“Unfortunately, it sums up the society we are in at the moment,” said Steve Bruce. “There’s no respect for anyone.”
Raging at having a cabbage lobbed at him by an Aston Villa fan, Bruce had probably forgotten root vegetables’ deep tradition in football.
Graham Taylor was doomed as England manager almost as soon as a Sun sub-editor labelled him a “turnip”. Successor Terry Venables briefly became “Terry Vegetable” while Sven Goran Eriksson was derided as a “rotten Swede”.
And the tradition extends far beyond English football.
Italy’s footballers returned home from the 1966 World Cup, having been beaten by North Korea, to be greeted at Genoa airport with a hail of rotten tomatoes.
Still at large, the Villa fan who launched that cabbage was merely reviving a tradition that derives from the medieval tradition of locking a local miscreant in the stocks and allowing the passing public to pelt them with all manner of vegetable matter.
It turned out to be the final insult of Bruce’s Villa Park reign as he was shown the door on Wednesday afternoon.
The writing had been on the wall for Bruce since the final whistle sounded as Villa lost May’s Championship Play-Off final to Fulham.
As the club changed ownership from Dr Tony Xia to the Egypt-based NSWE group, he spent a summer week in limbo as Thierry Henry was touted for his job.
Despite the new owners rescuing the club from imminent financial doom, in the process holding on to Jack Grealish, Bruce’s position was just too precarious to last.
Villa are 13th in the table, and actually only two points behind sixth-placed Brentford, but had beaten only Rotherham since the second weekend of the season.
Tuesday’s 3-3 draw with Preston, during which that cabbage was launched, needed a Yannick Bolasie equaliser in added time to prevent defeat by the bottom-placed team in the division. Not for the first time in his managerial career, Bruce had lost his way, having previously appeared the club’s best chance of reviving itself.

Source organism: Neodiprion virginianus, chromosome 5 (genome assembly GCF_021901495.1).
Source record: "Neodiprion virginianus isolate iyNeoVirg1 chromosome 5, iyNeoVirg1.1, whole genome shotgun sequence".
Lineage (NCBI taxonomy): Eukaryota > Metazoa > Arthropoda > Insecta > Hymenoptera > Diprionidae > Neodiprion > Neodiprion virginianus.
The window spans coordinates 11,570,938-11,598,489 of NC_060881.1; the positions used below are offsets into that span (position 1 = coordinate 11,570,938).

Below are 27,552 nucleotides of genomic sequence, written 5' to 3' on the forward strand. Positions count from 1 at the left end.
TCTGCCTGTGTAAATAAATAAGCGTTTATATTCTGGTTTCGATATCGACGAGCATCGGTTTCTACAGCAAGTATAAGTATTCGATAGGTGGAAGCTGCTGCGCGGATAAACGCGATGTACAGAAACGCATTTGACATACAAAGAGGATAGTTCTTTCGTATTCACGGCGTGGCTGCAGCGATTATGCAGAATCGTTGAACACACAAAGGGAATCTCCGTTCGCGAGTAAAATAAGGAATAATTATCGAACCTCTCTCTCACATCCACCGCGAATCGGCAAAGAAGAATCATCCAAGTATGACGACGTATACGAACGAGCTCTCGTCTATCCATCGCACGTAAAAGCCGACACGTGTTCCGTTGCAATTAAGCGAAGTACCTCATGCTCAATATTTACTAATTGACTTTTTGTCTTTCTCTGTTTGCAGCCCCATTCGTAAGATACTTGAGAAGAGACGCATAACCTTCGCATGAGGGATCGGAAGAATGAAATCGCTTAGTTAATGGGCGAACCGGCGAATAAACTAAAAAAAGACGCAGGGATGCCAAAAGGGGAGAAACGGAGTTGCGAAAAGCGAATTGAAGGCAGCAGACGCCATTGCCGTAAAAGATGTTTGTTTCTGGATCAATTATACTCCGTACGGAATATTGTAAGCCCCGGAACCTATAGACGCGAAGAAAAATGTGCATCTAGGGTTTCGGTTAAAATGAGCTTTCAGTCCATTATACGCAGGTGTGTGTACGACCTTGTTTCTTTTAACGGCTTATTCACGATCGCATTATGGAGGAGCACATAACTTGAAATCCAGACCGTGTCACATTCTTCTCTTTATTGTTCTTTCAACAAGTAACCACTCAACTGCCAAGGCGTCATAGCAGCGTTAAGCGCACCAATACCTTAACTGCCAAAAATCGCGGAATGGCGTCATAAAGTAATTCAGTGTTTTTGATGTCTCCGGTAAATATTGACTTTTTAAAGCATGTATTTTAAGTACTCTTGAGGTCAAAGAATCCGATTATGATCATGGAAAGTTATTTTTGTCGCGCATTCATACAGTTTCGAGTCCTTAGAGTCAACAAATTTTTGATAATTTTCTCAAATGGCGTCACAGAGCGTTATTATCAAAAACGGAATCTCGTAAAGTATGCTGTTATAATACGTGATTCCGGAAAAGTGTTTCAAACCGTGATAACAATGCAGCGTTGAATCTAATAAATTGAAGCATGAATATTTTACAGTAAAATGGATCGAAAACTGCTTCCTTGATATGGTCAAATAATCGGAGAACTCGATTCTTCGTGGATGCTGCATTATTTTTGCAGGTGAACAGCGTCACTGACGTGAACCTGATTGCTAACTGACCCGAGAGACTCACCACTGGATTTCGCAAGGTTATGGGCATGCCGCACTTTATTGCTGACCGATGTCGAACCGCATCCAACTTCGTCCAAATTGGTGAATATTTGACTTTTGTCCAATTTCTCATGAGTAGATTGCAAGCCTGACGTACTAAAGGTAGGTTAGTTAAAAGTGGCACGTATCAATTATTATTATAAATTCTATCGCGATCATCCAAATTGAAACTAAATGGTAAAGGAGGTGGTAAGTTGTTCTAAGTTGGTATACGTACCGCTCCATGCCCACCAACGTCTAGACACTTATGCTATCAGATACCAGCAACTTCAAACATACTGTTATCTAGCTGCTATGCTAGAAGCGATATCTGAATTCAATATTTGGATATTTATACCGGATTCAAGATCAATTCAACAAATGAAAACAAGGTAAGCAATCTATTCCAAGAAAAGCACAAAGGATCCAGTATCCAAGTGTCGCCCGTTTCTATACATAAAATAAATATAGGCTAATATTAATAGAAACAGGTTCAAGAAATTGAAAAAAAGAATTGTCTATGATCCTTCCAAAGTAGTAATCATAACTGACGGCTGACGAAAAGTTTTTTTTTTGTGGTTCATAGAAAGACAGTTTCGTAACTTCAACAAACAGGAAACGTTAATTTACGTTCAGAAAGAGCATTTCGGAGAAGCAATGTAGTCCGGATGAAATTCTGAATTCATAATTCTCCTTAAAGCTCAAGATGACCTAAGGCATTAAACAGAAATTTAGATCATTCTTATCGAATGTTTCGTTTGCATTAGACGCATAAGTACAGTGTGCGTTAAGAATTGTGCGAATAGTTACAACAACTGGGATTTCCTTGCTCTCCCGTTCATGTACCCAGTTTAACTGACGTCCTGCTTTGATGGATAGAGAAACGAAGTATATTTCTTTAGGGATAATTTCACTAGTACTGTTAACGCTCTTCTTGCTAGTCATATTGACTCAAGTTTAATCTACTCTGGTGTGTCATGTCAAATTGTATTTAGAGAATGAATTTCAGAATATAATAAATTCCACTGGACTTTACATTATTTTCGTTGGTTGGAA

Christian Purslow, the executive who previously sacked Rafa Benitez at Liverpool, did the deed and the club looks for its next saviour.
Any manager coming in should recognise the task in hand. Co-owners Nassef Sawiris and Wes Edens are sifting through a mess left by previous owner Randy Lerner’s ruinous tenure, let alone Xia’s.
Lerner shot for the Champions League, got cold feet, and tried to do it on the cheap.
Martin O’Neill’s walkout on the eve of the 2010-11 season began a mudslide towards where Villa are now; relegation came after the 2015-16 season. There have been seven managers since then, with Bruce having seen out the last two years, after succeeding Roberto di Matteo, who had lasted just four months of Villa’s first attempt to climb back up.
Under Bruce, the chosen recipe for promotion was big wages paid to experienced players, with John Terry’s presence last season blowing much of the budget. The new man, expected to be someone with a proven track record, “high profile” according to multiple well-sourced reports, may have much the same ideas, with NWSE having eased the club’s financial constraints under Xia.
That would appear to rule out Brentford’s Dean Smith, whose team play among the best football in the Championship, and who made his bones in the West Midlands with Walsall.
It would be a progressive if risky appointment, but no more risky than Henry the rookie.
The Arsenal legend, recently bumped up the Belgium coaching ranks after turning down Bordeaux, would fully fit the criteria of being high profile, but being a big name is little guarantee of success in football, especially not in the muck and nettles of the Championship.
Which is where more experienced campaigners come in. Sam Allardyce has managed just once in the Championship since taking Bolton up in 2001, but he hauled West Ham back up through the playoffs at the end of the 2011-12 season.
Brendan Rodgers’ spell as Celtic godhead looks to be drawing to a close, as dissatisfaction begins to bubble in Glasgow.
Would the Championship be too much of a step down for Rodgers? Perhaps not, he has always enjoyed the role of empire builder, and Villa is a giant in need of reviving.
Beyond a foreign name, the list of high profile names is thin beyond an emotional return for Martin O’Neill.
Whomever comes in, the heaviest task is lifting the club’s malaise. Villa has been in the doldrums for too long.
A series of comparably sized clubs has clambered over them; Manchester City and Chelsea were smaller clubs when the Premier League kicked off.
More worryingly, clubs that were of a similar size back then are landlocked in the second tier having suffered even further falls: Nottingham Forest, Leeds United and Sheffield Wednesday have trod water for years, but Leeds, coming up for 15 years away, was the last to be in the Premier League.
Fear of that fate forced Bruce out and is why the next man must be chosen very carefully.